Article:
Last summer, I admitted not so proudly that it was Buck Mason’s cabin suit that convinced me I needed to get dressed more often…and, for starters, for the first time in a long time. It’s not that I’ve been a slob in itself, and personal style is, well, personal style — even if your personal style is sweatpants and a stained t-shirt. (It works for some people.) I just got used to my paint-splattered shorts and faded black hoodie.
The suit, made from 5.5 ounce cotton twill infused with 3% spandex, flexes when you do and feels more like a lightweight matching set than a standard suit. There’s less structure, sure, but that’s okay, especially in today’s style climate. Relaxed cuts and casual suits are all the rage – just look at Chris Evans’ adventurous sky blue suit. That’s why Buck Mason’s cabin costume works. Plus, you don’t have to worry about the upkeep of normal evening wear. It’s wrinkle-resistant, which means you can pack it or take it on the plane and it’s stain resistant.
The added spandex also makes the suit easy to wear while commuting or working standing up. The knees give way while you ride the bike; shoulders give way when lifting something; the waist and seat flex when you squat; moreover, the elbows bend without settling.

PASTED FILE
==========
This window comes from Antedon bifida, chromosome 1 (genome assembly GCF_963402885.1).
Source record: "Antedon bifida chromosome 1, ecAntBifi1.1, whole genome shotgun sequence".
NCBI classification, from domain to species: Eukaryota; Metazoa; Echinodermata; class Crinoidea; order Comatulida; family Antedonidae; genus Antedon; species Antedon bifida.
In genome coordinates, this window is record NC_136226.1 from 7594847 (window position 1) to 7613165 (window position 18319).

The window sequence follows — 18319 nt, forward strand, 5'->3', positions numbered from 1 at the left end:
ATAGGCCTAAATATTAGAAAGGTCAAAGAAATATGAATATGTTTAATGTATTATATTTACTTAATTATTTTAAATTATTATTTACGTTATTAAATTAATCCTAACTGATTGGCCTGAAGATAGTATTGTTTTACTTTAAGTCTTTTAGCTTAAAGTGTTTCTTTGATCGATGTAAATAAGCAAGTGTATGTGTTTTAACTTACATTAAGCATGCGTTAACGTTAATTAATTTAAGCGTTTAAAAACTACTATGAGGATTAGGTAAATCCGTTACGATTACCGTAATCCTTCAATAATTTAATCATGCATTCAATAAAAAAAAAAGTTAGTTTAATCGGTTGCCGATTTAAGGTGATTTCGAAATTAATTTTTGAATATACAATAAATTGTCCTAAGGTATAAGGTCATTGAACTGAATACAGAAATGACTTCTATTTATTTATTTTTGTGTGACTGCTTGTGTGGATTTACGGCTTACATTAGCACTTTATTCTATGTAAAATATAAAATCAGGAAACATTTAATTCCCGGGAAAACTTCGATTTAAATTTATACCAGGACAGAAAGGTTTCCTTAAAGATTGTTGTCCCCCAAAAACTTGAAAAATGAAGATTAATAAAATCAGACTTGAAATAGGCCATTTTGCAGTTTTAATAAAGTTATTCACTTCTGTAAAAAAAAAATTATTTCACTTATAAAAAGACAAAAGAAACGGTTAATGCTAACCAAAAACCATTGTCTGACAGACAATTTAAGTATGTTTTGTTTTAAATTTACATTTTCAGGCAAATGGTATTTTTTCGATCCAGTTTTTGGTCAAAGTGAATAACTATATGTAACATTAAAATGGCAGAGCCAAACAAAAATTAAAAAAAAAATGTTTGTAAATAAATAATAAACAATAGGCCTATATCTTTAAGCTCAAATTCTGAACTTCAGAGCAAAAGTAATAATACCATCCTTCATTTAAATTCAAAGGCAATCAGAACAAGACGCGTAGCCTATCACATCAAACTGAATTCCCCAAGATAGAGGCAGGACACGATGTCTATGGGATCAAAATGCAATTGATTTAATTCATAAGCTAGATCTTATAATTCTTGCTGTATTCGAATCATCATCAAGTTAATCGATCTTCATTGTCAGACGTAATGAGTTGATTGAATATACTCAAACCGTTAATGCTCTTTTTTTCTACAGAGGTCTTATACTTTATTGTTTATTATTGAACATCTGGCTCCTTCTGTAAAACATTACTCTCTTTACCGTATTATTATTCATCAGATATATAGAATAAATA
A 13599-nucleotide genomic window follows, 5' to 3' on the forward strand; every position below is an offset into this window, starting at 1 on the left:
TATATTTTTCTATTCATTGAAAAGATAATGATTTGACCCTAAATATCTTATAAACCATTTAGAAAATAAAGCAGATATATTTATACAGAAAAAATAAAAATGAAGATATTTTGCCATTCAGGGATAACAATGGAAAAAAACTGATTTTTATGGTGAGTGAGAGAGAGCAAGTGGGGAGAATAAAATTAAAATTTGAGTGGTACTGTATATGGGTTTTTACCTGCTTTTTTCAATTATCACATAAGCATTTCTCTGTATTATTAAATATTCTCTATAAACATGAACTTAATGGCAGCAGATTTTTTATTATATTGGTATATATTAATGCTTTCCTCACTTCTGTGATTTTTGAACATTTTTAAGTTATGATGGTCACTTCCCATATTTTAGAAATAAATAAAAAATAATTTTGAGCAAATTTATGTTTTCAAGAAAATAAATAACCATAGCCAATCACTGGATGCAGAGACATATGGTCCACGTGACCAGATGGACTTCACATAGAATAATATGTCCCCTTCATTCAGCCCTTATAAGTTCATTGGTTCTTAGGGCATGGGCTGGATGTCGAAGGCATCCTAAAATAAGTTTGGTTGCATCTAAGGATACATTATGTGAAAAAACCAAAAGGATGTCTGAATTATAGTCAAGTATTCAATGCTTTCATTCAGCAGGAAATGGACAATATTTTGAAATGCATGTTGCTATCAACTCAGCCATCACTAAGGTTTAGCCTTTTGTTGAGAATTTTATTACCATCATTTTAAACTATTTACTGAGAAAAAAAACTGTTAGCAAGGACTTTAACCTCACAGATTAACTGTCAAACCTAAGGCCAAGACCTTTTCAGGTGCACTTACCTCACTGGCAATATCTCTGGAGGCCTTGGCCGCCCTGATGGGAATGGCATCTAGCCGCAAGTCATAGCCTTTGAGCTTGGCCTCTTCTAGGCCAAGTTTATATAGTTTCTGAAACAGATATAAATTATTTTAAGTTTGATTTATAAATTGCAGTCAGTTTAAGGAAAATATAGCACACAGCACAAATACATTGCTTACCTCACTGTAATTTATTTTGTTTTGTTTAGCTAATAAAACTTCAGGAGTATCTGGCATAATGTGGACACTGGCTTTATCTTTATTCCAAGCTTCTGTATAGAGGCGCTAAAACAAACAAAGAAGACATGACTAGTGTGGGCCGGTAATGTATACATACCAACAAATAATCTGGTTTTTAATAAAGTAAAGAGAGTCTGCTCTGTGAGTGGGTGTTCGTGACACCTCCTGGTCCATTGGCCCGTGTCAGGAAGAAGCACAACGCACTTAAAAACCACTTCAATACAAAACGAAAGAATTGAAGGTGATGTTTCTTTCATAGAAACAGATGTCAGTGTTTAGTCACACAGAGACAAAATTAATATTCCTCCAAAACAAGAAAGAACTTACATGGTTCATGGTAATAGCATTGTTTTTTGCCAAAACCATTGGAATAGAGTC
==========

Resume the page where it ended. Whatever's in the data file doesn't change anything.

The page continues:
That’s even true for the brand’s latest iteration of its popular Carry-On Suit, a navy drawstring version. It is an identical and more complete adjustment; it can withstand a passage in your suitcase; and it is machine washable. The wired iteration is heavier though – 9 ounces compared to the original’s 5.5. That makes it good for fall, which is fine here – hence its arrival.
Jacket and pants are sold separately, so be careful when putting one (or the other) in your cart – you need both. But don’t consider them just as a set. They are separated. The jacket goes well with jeans and the pants go well with a nice knit.